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Senators rally from two goals down to beat Capitals

by Adam Vingan

WASHINGTON - The Ottawa Senators overcame a two-goal deficit by making the Washington Capitals pay for a lack of discipline.

The Senators skated off the ice after the first intermission trailing 3-1, but three power-play goals helped Ottawa rally for a 6-4 victory at Verizon Center on Wednesday night.

"I think there certainly were a lot of angry people in there," Senators coach Paul MacLean said of his team's attitude in the dressing room during the first intermission. "At the same time, I thought there was a lot of solution as well within that. As far as being angry, I thought it ended up being more intense and focused on the structure of our game and the work ethic that is needed for our game to work.

"I thought that ended up being the difference in the game. Not anger, but intensity. Not frustration, but intensity."

Zack Smith broke a 4-4 tie when he scored with 2:23 left in regulation, and Bobby Ryan added his second goal of the night into an empty net. In all, five Senators scored and Craig Anderson recovered from a shaky first 20 minutes to make 29 saves.

The Senators got off to a fast start, registering the game's first six shots on goal, but the Capitals gradually titled the ice in their favor, taking the next nine shots and grabbing the lead at 12:10 on Eric Fehr's second goal of the season.

Fehr started the play by pressuring Joe Corvo along the half-wall. Michael Latta picked up the loose puck and was able to push it back to Fehr despite being tripped by a sprawling Ryan. With room in front, Fehr waited out Chris Phillips and fired a snap shot past Anderson from the slot.

Ryan tied the game at 13:28 when he deflected Patrick Wiercioch's power-play point shot past Braden Holtby (35 saves), but the Capitals regained the lead at 14:06 when Alex Ovechkin's pass from the left circle ricocheted off Marc Methot and Troy Brouwer before finding its way to Marcus Johansson, who was waiting back-door.

Forty-seven seconds later, Brooks Laich beat Jason Spezza to a loose puck in the slot and backhanded it past Anderson. With three goals in 2:43, the Capitals matched their goal total from their previous three games combined.

"We had them," defenseman John Carlson said. "We were close to putting our stamp on it. But we let them back."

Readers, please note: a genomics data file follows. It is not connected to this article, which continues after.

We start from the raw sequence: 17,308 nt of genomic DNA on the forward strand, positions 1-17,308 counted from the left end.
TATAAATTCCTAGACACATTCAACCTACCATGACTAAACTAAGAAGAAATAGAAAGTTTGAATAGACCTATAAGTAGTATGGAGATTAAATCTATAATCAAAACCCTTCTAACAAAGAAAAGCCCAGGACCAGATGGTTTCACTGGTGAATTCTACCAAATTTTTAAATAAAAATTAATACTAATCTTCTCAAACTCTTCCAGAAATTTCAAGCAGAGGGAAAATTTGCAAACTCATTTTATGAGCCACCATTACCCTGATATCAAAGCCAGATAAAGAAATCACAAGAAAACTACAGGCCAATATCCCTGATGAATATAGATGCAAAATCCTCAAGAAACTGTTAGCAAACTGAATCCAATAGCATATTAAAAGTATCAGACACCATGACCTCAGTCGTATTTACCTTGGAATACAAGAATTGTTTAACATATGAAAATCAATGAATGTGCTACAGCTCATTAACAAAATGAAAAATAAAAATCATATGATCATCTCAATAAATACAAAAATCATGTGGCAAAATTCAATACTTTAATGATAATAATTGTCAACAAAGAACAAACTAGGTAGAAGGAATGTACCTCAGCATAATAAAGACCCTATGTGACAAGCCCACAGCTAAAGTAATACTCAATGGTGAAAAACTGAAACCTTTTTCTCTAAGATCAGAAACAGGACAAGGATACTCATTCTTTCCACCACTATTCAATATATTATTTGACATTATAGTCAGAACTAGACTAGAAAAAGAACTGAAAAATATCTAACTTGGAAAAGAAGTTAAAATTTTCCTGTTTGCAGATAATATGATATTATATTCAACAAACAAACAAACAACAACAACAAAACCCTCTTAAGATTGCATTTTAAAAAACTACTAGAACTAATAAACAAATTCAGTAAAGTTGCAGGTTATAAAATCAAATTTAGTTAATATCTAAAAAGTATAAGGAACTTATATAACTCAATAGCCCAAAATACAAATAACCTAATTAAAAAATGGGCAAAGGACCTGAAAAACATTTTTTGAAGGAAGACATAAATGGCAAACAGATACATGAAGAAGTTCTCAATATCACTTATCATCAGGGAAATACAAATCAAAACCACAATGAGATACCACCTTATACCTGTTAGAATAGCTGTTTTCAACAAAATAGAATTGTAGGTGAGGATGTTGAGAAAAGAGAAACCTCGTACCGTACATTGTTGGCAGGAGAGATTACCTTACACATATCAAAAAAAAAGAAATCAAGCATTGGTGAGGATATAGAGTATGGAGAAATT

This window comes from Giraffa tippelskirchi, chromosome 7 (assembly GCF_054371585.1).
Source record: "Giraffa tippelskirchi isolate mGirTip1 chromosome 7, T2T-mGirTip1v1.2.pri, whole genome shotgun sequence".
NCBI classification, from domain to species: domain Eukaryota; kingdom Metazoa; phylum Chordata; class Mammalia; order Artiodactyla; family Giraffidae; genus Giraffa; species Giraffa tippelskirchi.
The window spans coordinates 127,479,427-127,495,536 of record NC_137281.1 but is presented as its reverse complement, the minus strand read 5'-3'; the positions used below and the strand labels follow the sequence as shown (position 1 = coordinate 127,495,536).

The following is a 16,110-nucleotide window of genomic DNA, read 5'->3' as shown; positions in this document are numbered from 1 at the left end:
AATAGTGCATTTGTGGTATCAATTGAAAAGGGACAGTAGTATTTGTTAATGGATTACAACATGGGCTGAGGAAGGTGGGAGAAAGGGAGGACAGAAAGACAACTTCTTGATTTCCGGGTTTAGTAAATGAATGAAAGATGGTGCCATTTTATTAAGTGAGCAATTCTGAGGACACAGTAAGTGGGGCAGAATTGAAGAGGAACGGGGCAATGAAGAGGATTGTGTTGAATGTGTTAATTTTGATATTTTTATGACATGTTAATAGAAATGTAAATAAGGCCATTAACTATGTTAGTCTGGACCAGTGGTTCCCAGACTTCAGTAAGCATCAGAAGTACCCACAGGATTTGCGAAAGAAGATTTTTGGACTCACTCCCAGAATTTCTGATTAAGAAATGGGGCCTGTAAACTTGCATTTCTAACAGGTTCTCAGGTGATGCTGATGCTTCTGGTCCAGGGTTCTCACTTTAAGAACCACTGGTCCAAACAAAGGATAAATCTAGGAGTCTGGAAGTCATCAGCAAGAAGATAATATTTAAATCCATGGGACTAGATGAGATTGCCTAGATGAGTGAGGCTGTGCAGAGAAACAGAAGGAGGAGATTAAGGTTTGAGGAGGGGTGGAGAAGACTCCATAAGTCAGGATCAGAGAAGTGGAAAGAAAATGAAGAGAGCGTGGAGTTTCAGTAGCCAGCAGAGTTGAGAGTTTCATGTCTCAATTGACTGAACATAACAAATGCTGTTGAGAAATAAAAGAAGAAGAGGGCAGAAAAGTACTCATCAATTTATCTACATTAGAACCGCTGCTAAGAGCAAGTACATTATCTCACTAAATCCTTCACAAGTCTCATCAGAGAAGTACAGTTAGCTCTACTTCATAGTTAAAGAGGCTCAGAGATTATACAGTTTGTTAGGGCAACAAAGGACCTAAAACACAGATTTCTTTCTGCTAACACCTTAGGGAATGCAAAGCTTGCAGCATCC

The Senators, however, responded with a dominant second period, outshooting the Capitals 19-3 and tying the game with two goals exactly four minutes apart.

Phillips cut Ottawa's deficit to 3-2 at 6:36, ripping a top-shelf slap shot past Holtby on the rush with Fehr in the penalty box for tripping. Colin Greening then tied the game at 10:36 on a nearly identical play, beating Holtby with a wrist shot as he came down the right side.

"It was just a sigh of relief," Greening said. "Also it was the tying goal, so I think all of that together just made it a good moment."

In the third period, the Senators' power play cashed in for the third time and gave them their first lead of the game when Mika Zibanejad's deflection eluded Holtby at 6:05, marking the first time since April 5, 2011, that Ottawa scored three or more power-play goals in one game.

"We're making those mistakes that make us have to take penalties sometimes," Johansson said. "We can't afford that. They had three goals on the power play and that's not OK."

Carlson's power-play slap shot with 3:27 remaining briefly tied the game 4-4; he scored three seconds after drawing a kneeing penalty on Smith. But Smith atoned 64 seconds later when he snapped a stretch pass from Chris Neil past Holtby.

Ryan added an empty-netter to secure Ottawa's first regulation victory in Washington since March 12, 2006.

Meanwhile, the Capitals, whose 38 penalty minutes were their second-most of the season, saw their losing skid reach a season-long four games as they fell to third in the Metropolitan Division.

A frustrated coach Adam Oates was less than pleased with his team's performance.

"We played lousy tonight. Lousy," he said. "We're not going to win games playing this way. We're not. We just proved it."

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